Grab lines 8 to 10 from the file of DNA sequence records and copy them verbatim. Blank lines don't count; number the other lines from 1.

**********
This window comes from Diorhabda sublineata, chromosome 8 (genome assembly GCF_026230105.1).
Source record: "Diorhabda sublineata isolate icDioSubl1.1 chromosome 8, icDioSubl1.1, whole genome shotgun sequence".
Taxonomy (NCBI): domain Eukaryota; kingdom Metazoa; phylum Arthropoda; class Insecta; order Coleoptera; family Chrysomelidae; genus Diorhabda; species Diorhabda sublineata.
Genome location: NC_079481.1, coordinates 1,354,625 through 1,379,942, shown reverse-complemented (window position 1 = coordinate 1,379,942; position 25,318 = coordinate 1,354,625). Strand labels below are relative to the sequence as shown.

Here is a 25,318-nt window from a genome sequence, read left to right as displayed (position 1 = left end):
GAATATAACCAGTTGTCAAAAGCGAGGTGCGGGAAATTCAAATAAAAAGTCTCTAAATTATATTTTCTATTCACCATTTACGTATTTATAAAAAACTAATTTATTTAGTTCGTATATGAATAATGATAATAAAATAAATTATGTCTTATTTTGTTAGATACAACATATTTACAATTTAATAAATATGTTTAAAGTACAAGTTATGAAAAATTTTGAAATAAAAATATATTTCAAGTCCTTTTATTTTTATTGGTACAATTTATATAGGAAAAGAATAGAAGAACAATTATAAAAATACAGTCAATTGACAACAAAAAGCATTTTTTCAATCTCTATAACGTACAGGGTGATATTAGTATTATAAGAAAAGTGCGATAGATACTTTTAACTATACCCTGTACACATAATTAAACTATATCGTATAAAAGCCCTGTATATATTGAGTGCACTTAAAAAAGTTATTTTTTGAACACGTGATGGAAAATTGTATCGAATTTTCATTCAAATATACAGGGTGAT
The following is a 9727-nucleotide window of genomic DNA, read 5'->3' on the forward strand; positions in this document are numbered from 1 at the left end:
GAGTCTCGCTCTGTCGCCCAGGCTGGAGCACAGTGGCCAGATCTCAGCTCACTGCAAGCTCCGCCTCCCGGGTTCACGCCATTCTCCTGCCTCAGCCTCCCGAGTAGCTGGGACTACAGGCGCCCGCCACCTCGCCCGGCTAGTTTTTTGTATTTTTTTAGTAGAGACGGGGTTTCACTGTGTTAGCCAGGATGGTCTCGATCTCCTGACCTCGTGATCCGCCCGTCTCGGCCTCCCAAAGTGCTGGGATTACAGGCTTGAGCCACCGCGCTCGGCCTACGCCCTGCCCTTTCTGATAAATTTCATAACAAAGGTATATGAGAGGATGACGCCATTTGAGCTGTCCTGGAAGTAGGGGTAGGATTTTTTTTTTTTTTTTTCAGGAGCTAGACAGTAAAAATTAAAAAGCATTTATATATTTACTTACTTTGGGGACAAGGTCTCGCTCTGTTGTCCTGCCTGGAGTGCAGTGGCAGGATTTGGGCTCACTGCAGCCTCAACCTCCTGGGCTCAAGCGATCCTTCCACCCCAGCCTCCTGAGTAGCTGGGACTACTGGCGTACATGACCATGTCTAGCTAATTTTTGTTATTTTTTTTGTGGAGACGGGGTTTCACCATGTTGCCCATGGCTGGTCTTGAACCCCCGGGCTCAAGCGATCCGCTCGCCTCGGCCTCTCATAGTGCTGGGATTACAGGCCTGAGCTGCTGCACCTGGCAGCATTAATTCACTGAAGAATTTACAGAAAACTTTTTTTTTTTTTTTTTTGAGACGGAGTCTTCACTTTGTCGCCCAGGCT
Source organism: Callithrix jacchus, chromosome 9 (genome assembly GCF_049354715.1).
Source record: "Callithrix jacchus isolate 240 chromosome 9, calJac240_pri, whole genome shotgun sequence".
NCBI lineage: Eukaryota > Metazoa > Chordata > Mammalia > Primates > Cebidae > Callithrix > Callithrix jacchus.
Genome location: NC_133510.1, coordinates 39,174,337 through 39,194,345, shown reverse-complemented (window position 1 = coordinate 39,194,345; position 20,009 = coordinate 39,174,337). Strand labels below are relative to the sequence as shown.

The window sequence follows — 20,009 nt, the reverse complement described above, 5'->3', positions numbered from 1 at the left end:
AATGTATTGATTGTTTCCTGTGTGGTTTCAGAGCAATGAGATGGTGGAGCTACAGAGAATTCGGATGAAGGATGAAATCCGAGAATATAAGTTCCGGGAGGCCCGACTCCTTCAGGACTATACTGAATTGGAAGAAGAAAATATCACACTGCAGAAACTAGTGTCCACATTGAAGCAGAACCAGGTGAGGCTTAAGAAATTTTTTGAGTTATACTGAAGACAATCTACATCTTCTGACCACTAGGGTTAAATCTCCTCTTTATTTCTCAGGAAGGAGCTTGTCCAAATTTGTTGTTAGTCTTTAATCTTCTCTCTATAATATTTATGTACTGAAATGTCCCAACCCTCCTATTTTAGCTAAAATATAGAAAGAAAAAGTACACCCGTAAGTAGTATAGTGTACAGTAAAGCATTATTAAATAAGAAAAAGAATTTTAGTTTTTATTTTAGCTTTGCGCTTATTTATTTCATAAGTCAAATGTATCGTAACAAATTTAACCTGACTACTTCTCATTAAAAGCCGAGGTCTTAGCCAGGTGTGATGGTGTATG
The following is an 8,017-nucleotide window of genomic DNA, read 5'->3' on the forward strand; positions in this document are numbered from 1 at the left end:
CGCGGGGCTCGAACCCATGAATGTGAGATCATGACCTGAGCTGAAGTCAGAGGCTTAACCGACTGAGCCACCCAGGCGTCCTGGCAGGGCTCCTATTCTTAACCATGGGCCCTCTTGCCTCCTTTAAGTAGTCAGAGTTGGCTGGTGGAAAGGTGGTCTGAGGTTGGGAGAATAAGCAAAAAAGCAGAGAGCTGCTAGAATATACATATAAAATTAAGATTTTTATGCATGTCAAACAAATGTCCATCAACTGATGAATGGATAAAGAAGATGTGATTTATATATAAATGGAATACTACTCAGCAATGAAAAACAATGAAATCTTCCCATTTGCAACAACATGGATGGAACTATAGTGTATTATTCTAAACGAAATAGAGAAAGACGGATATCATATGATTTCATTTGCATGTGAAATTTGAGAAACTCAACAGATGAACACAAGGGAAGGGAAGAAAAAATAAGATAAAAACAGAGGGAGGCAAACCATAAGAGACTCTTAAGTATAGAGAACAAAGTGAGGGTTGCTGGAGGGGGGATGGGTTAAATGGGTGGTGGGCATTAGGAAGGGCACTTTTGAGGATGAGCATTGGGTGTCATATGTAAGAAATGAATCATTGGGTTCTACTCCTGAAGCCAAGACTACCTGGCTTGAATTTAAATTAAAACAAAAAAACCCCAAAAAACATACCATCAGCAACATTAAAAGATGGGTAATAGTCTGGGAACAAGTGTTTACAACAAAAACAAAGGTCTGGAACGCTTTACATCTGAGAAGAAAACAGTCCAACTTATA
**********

GAGTCTCGCTCTGTCGCCCAGGCTGGAGCACAGTGGCCAGATCTCAGCTCACTGCAAGCTCCGCCTCCCGGGTTCACGCCATTCTCCTGCCTCAGCCTCCCGAGTAGCTGGGACTACAGGCGCCCGCCACCTCGCCCGGCTAGTTTTTTGTATTTTTTTAGTAGAGACGGGGTTTCACTGTGTTAGCCAGGATGGTCTCGATCTCCTGACCTCGTGATCCGCCCGTCTCGGCCTCCCAAAGTGCTGGGATTACAGGCTTGAGCCACCGCGCTCGGCCTACGCCCTGCCCTTTCTGATAAATTTCATAACAAAGGTATATGAGAGGATGACGCCATTTGAGCTGTCCTGGAAGTAGGGGTAGGATTTTTTTTTTTTTTTTTCAGGAGCTAGACAGTAAAAATTAAAAAGCATTTATATATTTACTTACTTTGGGGACAAGGTCTCGCTCTGTTGTCCTGCCTGGAGTGCAGTGGCAGGATTTGGGCTCACTGCAGCCTCAACCTCCTGGGCTCAAGCGATCCTTCCACCCCAGCCTCCTGAGTAGCTGGGACTACTGGCGTACATGACCATGTCTAGCTAATTTTTGTTATTTTTTTTGTGGAGACGGGGTTTCACCATGTTGCCCATGGCTGGTCTTGAACCCCCGGGCTCAAGCGATCCGCTCGCCTCGGCCTCTCATAGTGCTGGGATTACAGGCCTGAGCTGCTGCACCTGGCAGCATTAATTCACTGAAGAATTTACAGAAAACTTTTTTTTTTTTTTTTTTGAGACGGAGTCTTCACTTTGTCGCCCAGGCT
Source organism: Callithrix jacchus, chromosome 9 (genome assembly GCF_049354715.1).
Source record: "Callithrix jacchus isolate 240 chromosome 9, calJac240_pri, whole genome shotgun sequence".